Modern and medieval drama have more differences than similarities. Drama has evolved and expanded and is now much more complex than its medieval roots. The whole purpose of acting, drama, theatre and entertainment has shifted significantly. Drama has become more advanced and versatile.
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During the Middle Ages, plays were primarily religious in content. Passion plays, mystery plays, miracle plays and morality plays all depicted stories and themes from Christianity and, primarily, the Bible. Clergymen wrote plays, sometimes in Latin, with the intention of the plays being performed as part of religious instruction methods or religious celebrations. Humour crept into plays over time. Modern drama has a diversity of themes and explores genres, cultures, experiences and issues.
Religious plays of medieval times had informative, realistic and melodramatic acting styles. Characters were stereotypically depicted in an informative storytelling fashion. Today, drama is primarily realistic in style but also symbolic, ritualistic and even abstract. Experimentation with style and presentation is standard in modern drama.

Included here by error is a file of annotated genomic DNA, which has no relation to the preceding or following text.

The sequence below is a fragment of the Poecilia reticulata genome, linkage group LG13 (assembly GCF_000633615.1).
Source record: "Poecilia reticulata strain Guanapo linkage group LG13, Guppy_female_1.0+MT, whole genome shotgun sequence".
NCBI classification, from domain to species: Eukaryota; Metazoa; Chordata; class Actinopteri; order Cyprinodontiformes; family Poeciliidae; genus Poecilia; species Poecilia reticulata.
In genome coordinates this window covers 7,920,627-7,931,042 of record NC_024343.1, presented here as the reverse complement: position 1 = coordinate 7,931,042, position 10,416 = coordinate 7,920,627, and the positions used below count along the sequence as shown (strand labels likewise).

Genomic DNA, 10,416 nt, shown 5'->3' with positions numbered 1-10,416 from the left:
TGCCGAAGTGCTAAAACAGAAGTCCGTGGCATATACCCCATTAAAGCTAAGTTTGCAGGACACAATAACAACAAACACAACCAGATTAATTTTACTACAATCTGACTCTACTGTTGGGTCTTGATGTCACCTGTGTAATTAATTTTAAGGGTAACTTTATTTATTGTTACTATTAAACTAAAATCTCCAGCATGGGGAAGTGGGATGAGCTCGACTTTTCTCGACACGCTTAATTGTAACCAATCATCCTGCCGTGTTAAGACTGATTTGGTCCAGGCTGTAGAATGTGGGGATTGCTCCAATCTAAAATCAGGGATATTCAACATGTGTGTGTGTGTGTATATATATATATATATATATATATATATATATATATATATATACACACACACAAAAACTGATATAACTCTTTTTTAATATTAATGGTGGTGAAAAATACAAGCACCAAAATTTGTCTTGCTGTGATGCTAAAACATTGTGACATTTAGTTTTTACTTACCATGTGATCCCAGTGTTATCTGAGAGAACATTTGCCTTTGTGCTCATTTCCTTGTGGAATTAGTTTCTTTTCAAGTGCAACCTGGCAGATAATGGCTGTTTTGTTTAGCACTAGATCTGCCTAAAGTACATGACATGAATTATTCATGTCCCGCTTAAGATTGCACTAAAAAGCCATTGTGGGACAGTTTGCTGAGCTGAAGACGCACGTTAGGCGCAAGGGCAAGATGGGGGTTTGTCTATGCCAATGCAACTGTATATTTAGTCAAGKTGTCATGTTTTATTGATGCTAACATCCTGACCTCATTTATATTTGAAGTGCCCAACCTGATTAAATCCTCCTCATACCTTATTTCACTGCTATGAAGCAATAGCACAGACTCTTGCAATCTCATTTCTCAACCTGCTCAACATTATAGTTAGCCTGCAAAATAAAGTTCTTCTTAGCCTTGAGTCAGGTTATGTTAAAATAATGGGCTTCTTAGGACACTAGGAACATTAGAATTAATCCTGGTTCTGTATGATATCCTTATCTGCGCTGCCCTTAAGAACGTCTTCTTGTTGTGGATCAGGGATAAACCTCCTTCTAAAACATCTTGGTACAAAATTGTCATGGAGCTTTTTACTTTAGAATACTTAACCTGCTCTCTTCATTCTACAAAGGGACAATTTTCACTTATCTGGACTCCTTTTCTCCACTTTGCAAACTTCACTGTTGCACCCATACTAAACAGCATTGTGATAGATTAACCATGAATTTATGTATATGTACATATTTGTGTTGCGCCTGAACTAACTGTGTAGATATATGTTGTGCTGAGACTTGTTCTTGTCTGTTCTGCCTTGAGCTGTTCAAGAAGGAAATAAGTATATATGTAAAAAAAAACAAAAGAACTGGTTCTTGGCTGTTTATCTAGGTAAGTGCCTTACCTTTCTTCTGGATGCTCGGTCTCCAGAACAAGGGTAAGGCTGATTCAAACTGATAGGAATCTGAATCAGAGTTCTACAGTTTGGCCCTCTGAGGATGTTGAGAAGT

Actors in the Middle Ages were primarily male with the exception of some female actors permitted in France. Actors were poor and considered at the bottom end of society. Today, actresses fill countless roles and are some of the richest and most idolised members of society. Switching up gender and gender roles is part of the experimental process of modern theatre and does affect the tension created in a dramatic piece.
Religious plays of medieval times were originally mounted in churches. As the plays' set designs expanded, the church buildings became too restrictive and the performers took their drama to the streets. Acting troops formed and toured their plays in wagons. The influence of street performers, like travelling musicians and circus performers, became integrated into the religious plays. Today, some travelling acting troops still exist, but most performances are either housed in theatres or captured on film and available on the television and Internet.
During the Middle Ages, passion, mystery, miracle and morality plays could hardly be called entertaining, because they began as vehicles to teach religion rather than amuse the masses. But as spectacle, humour and sensationalism became part of these religious plays, audiences responded with awe, laughter and approval. Today, drama has more subtle, intellectual and intricate forms. Technology still provides sensationalism, but sophistication has become part of dramatic entertainment.
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